The Hardest Fastball to Hit?

I am obsessed with evaluating pitchers and pitches. As part of a data request from Jeff Sullivan on the percentage of swinging strikes that pitchers generated off fastballs last year, I went looking through the PITCH f/x data and ultimately ended up generating a chart grouping each different pitch type from every pitcher in the big leagues in 2008, separated by whether or not the pitch was thrown to the same or opposite-handed hitter and whether the pitcher was starting or relieving.

That is, I have the results (in terms of result of the pitch) and can compare the results of, for example, fastballs thrown by Joba Chamberlain:

As a starter against a right-handed batter.
As a starter against a left-handed or switch-hitting batter.
As a reliever against a right-handed batter.
As a reliever against a left-handed or switch-hitting batter.

And so on, across each different pitch that he, or anyone, throws. This dataset is going to form the basis for more than a few posts going forward*, starting with this one. Among the first things that I did was strip out all instances of pitch totals under 100, feeling that 100 is a pretty decent sample of pitches given my strict categorization. Sorting that data by the percentage of pitches swung on and missed, I encountered right at the top, an amazing number. Ryan Madson‘s changeup (as classified by MLBAM), thrown to same-handed hitters generated a swing and miss a whopping 36% of the time, about 5% higher than any other pitch by any other pitcher in 2008.

Scrolling down the list, I also noticed (not to my surprise) a lack of fastballs showing up. So I decided to see which pitcher first popped up. That name turned out to be Brandon Morrow. His fastballs as a reliever to right-handed batters clocked in at an impressive 20% swinging strike rate. What’s curious though was the spread in his results across the four categories. Here they are, presented in the same order listed above.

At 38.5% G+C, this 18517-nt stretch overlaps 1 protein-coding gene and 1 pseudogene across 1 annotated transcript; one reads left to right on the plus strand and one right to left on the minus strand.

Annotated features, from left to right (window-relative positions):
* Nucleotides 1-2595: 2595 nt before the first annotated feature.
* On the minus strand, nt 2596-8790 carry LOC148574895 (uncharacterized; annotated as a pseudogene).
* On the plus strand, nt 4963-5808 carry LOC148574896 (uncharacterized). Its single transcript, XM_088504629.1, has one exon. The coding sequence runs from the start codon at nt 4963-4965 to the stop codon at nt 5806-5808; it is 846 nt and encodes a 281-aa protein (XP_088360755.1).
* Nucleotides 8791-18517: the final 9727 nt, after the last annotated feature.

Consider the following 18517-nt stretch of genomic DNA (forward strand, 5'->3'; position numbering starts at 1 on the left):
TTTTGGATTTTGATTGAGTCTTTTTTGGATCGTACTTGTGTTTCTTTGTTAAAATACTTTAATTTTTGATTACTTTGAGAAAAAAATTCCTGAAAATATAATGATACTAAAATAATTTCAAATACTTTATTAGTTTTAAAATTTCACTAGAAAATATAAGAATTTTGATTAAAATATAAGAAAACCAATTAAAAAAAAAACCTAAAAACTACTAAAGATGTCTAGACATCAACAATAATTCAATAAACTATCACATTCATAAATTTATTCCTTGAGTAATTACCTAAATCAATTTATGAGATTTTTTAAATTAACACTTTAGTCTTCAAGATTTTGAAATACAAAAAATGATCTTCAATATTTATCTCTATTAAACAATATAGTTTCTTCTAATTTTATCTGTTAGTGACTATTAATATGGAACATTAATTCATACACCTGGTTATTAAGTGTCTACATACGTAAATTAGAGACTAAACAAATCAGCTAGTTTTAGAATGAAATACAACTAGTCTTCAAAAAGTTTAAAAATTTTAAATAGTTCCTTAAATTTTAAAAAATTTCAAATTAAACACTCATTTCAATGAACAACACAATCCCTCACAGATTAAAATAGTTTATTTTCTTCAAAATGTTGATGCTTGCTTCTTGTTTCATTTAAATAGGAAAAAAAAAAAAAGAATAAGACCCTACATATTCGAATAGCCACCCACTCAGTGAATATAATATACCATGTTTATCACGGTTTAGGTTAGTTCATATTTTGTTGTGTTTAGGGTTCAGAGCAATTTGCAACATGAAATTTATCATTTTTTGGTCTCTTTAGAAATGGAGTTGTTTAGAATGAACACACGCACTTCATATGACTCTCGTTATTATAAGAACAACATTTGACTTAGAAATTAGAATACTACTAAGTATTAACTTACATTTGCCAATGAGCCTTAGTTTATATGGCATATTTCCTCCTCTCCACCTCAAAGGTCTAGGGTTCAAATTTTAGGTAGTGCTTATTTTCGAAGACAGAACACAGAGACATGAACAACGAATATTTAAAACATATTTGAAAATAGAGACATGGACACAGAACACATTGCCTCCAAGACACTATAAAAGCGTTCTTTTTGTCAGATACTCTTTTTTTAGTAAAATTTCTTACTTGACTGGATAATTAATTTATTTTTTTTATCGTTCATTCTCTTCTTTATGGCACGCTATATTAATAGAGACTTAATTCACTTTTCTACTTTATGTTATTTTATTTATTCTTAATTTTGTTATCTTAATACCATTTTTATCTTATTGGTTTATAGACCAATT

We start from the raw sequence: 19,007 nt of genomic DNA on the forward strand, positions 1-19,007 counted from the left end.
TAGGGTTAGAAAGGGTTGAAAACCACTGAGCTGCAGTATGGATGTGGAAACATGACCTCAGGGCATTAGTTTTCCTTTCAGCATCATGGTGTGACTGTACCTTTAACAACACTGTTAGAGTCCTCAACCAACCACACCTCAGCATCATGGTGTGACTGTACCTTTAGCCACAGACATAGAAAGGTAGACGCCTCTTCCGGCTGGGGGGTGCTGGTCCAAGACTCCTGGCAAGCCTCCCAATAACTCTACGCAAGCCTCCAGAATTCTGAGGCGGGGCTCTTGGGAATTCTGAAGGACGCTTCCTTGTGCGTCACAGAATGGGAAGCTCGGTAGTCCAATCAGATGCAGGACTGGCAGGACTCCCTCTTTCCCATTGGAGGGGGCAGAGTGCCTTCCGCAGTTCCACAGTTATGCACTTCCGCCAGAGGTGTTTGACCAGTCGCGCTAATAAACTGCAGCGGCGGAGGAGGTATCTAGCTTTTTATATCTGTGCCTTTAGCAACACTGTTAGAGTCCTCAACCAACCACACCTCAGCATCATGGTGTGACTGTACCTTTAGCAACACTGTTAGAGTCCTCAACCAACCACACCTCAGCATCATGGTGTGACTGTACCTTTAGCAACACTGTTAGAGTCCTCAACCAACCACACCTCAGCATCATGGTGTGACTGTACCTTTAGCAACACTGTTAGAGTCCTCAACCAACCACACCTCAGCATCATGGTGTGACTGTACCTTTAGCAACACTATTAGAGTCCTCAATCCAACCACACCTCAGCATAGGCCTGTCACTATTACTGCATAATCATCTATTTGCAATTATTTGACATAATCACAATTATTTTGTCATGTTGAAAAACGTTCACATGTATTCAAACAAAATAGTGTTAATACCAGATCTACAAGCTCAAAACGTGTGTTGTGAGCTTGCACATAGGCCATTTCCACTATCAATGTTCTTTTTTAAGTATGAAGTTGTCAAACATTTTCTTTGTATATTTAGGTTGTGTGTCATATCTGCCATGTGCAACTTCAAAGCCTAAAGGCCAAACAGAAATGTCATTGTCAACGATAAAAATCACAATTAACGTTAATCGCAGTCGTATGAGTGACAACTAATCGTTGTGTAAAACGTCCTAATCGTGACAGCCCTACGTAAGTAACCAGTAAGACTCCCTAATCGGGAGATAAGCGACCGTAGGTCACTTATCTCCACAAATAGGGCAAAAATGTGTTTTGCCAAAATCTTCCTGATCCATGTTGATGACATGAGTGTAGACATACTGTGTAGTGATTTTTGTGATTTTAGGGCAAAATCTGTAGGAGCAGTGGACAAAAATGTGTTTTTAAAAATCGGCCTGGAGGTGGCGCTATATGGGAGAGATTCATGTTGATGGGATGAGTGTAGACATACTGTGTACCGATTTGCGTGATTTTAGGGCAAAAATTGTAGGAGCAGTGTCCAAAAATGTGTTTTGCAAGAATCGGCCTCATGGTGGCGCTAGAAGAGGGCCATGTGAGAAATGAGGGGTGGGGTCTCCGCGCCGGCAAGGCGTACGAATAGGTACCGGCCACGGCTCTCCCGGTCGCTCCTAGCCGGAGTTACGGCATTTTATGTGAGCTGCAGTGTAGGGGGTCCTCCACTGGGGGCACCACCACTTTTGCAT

SP, Same hand – 10% (135 pitches)
SP, Opp hand – 7% (183 pitches)
RP, Same hand – 20% (219 pitches)
RP, Opp hand – 9% (216 pitches)

The 20% figure suck sticks out, doesn’t it? It’s worth pointing out that the average rate for fastballs from starting pitchers last year was just under 6%, so even at his worst, Morrow’s fastball appears to be an above average weapon for him. Still, it will be interesting to begin contrasting and adding 2009 data to this when the season begins.

*If there’s a question you want answered that you think this data can help with, shoot me an e-mail and I might be able to look into it for you.

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Matthew Carruth is a software engineer who has been fascinated with baseball statistics since age five. When not dissecting baseball, he is watching hockey or playing soccer.

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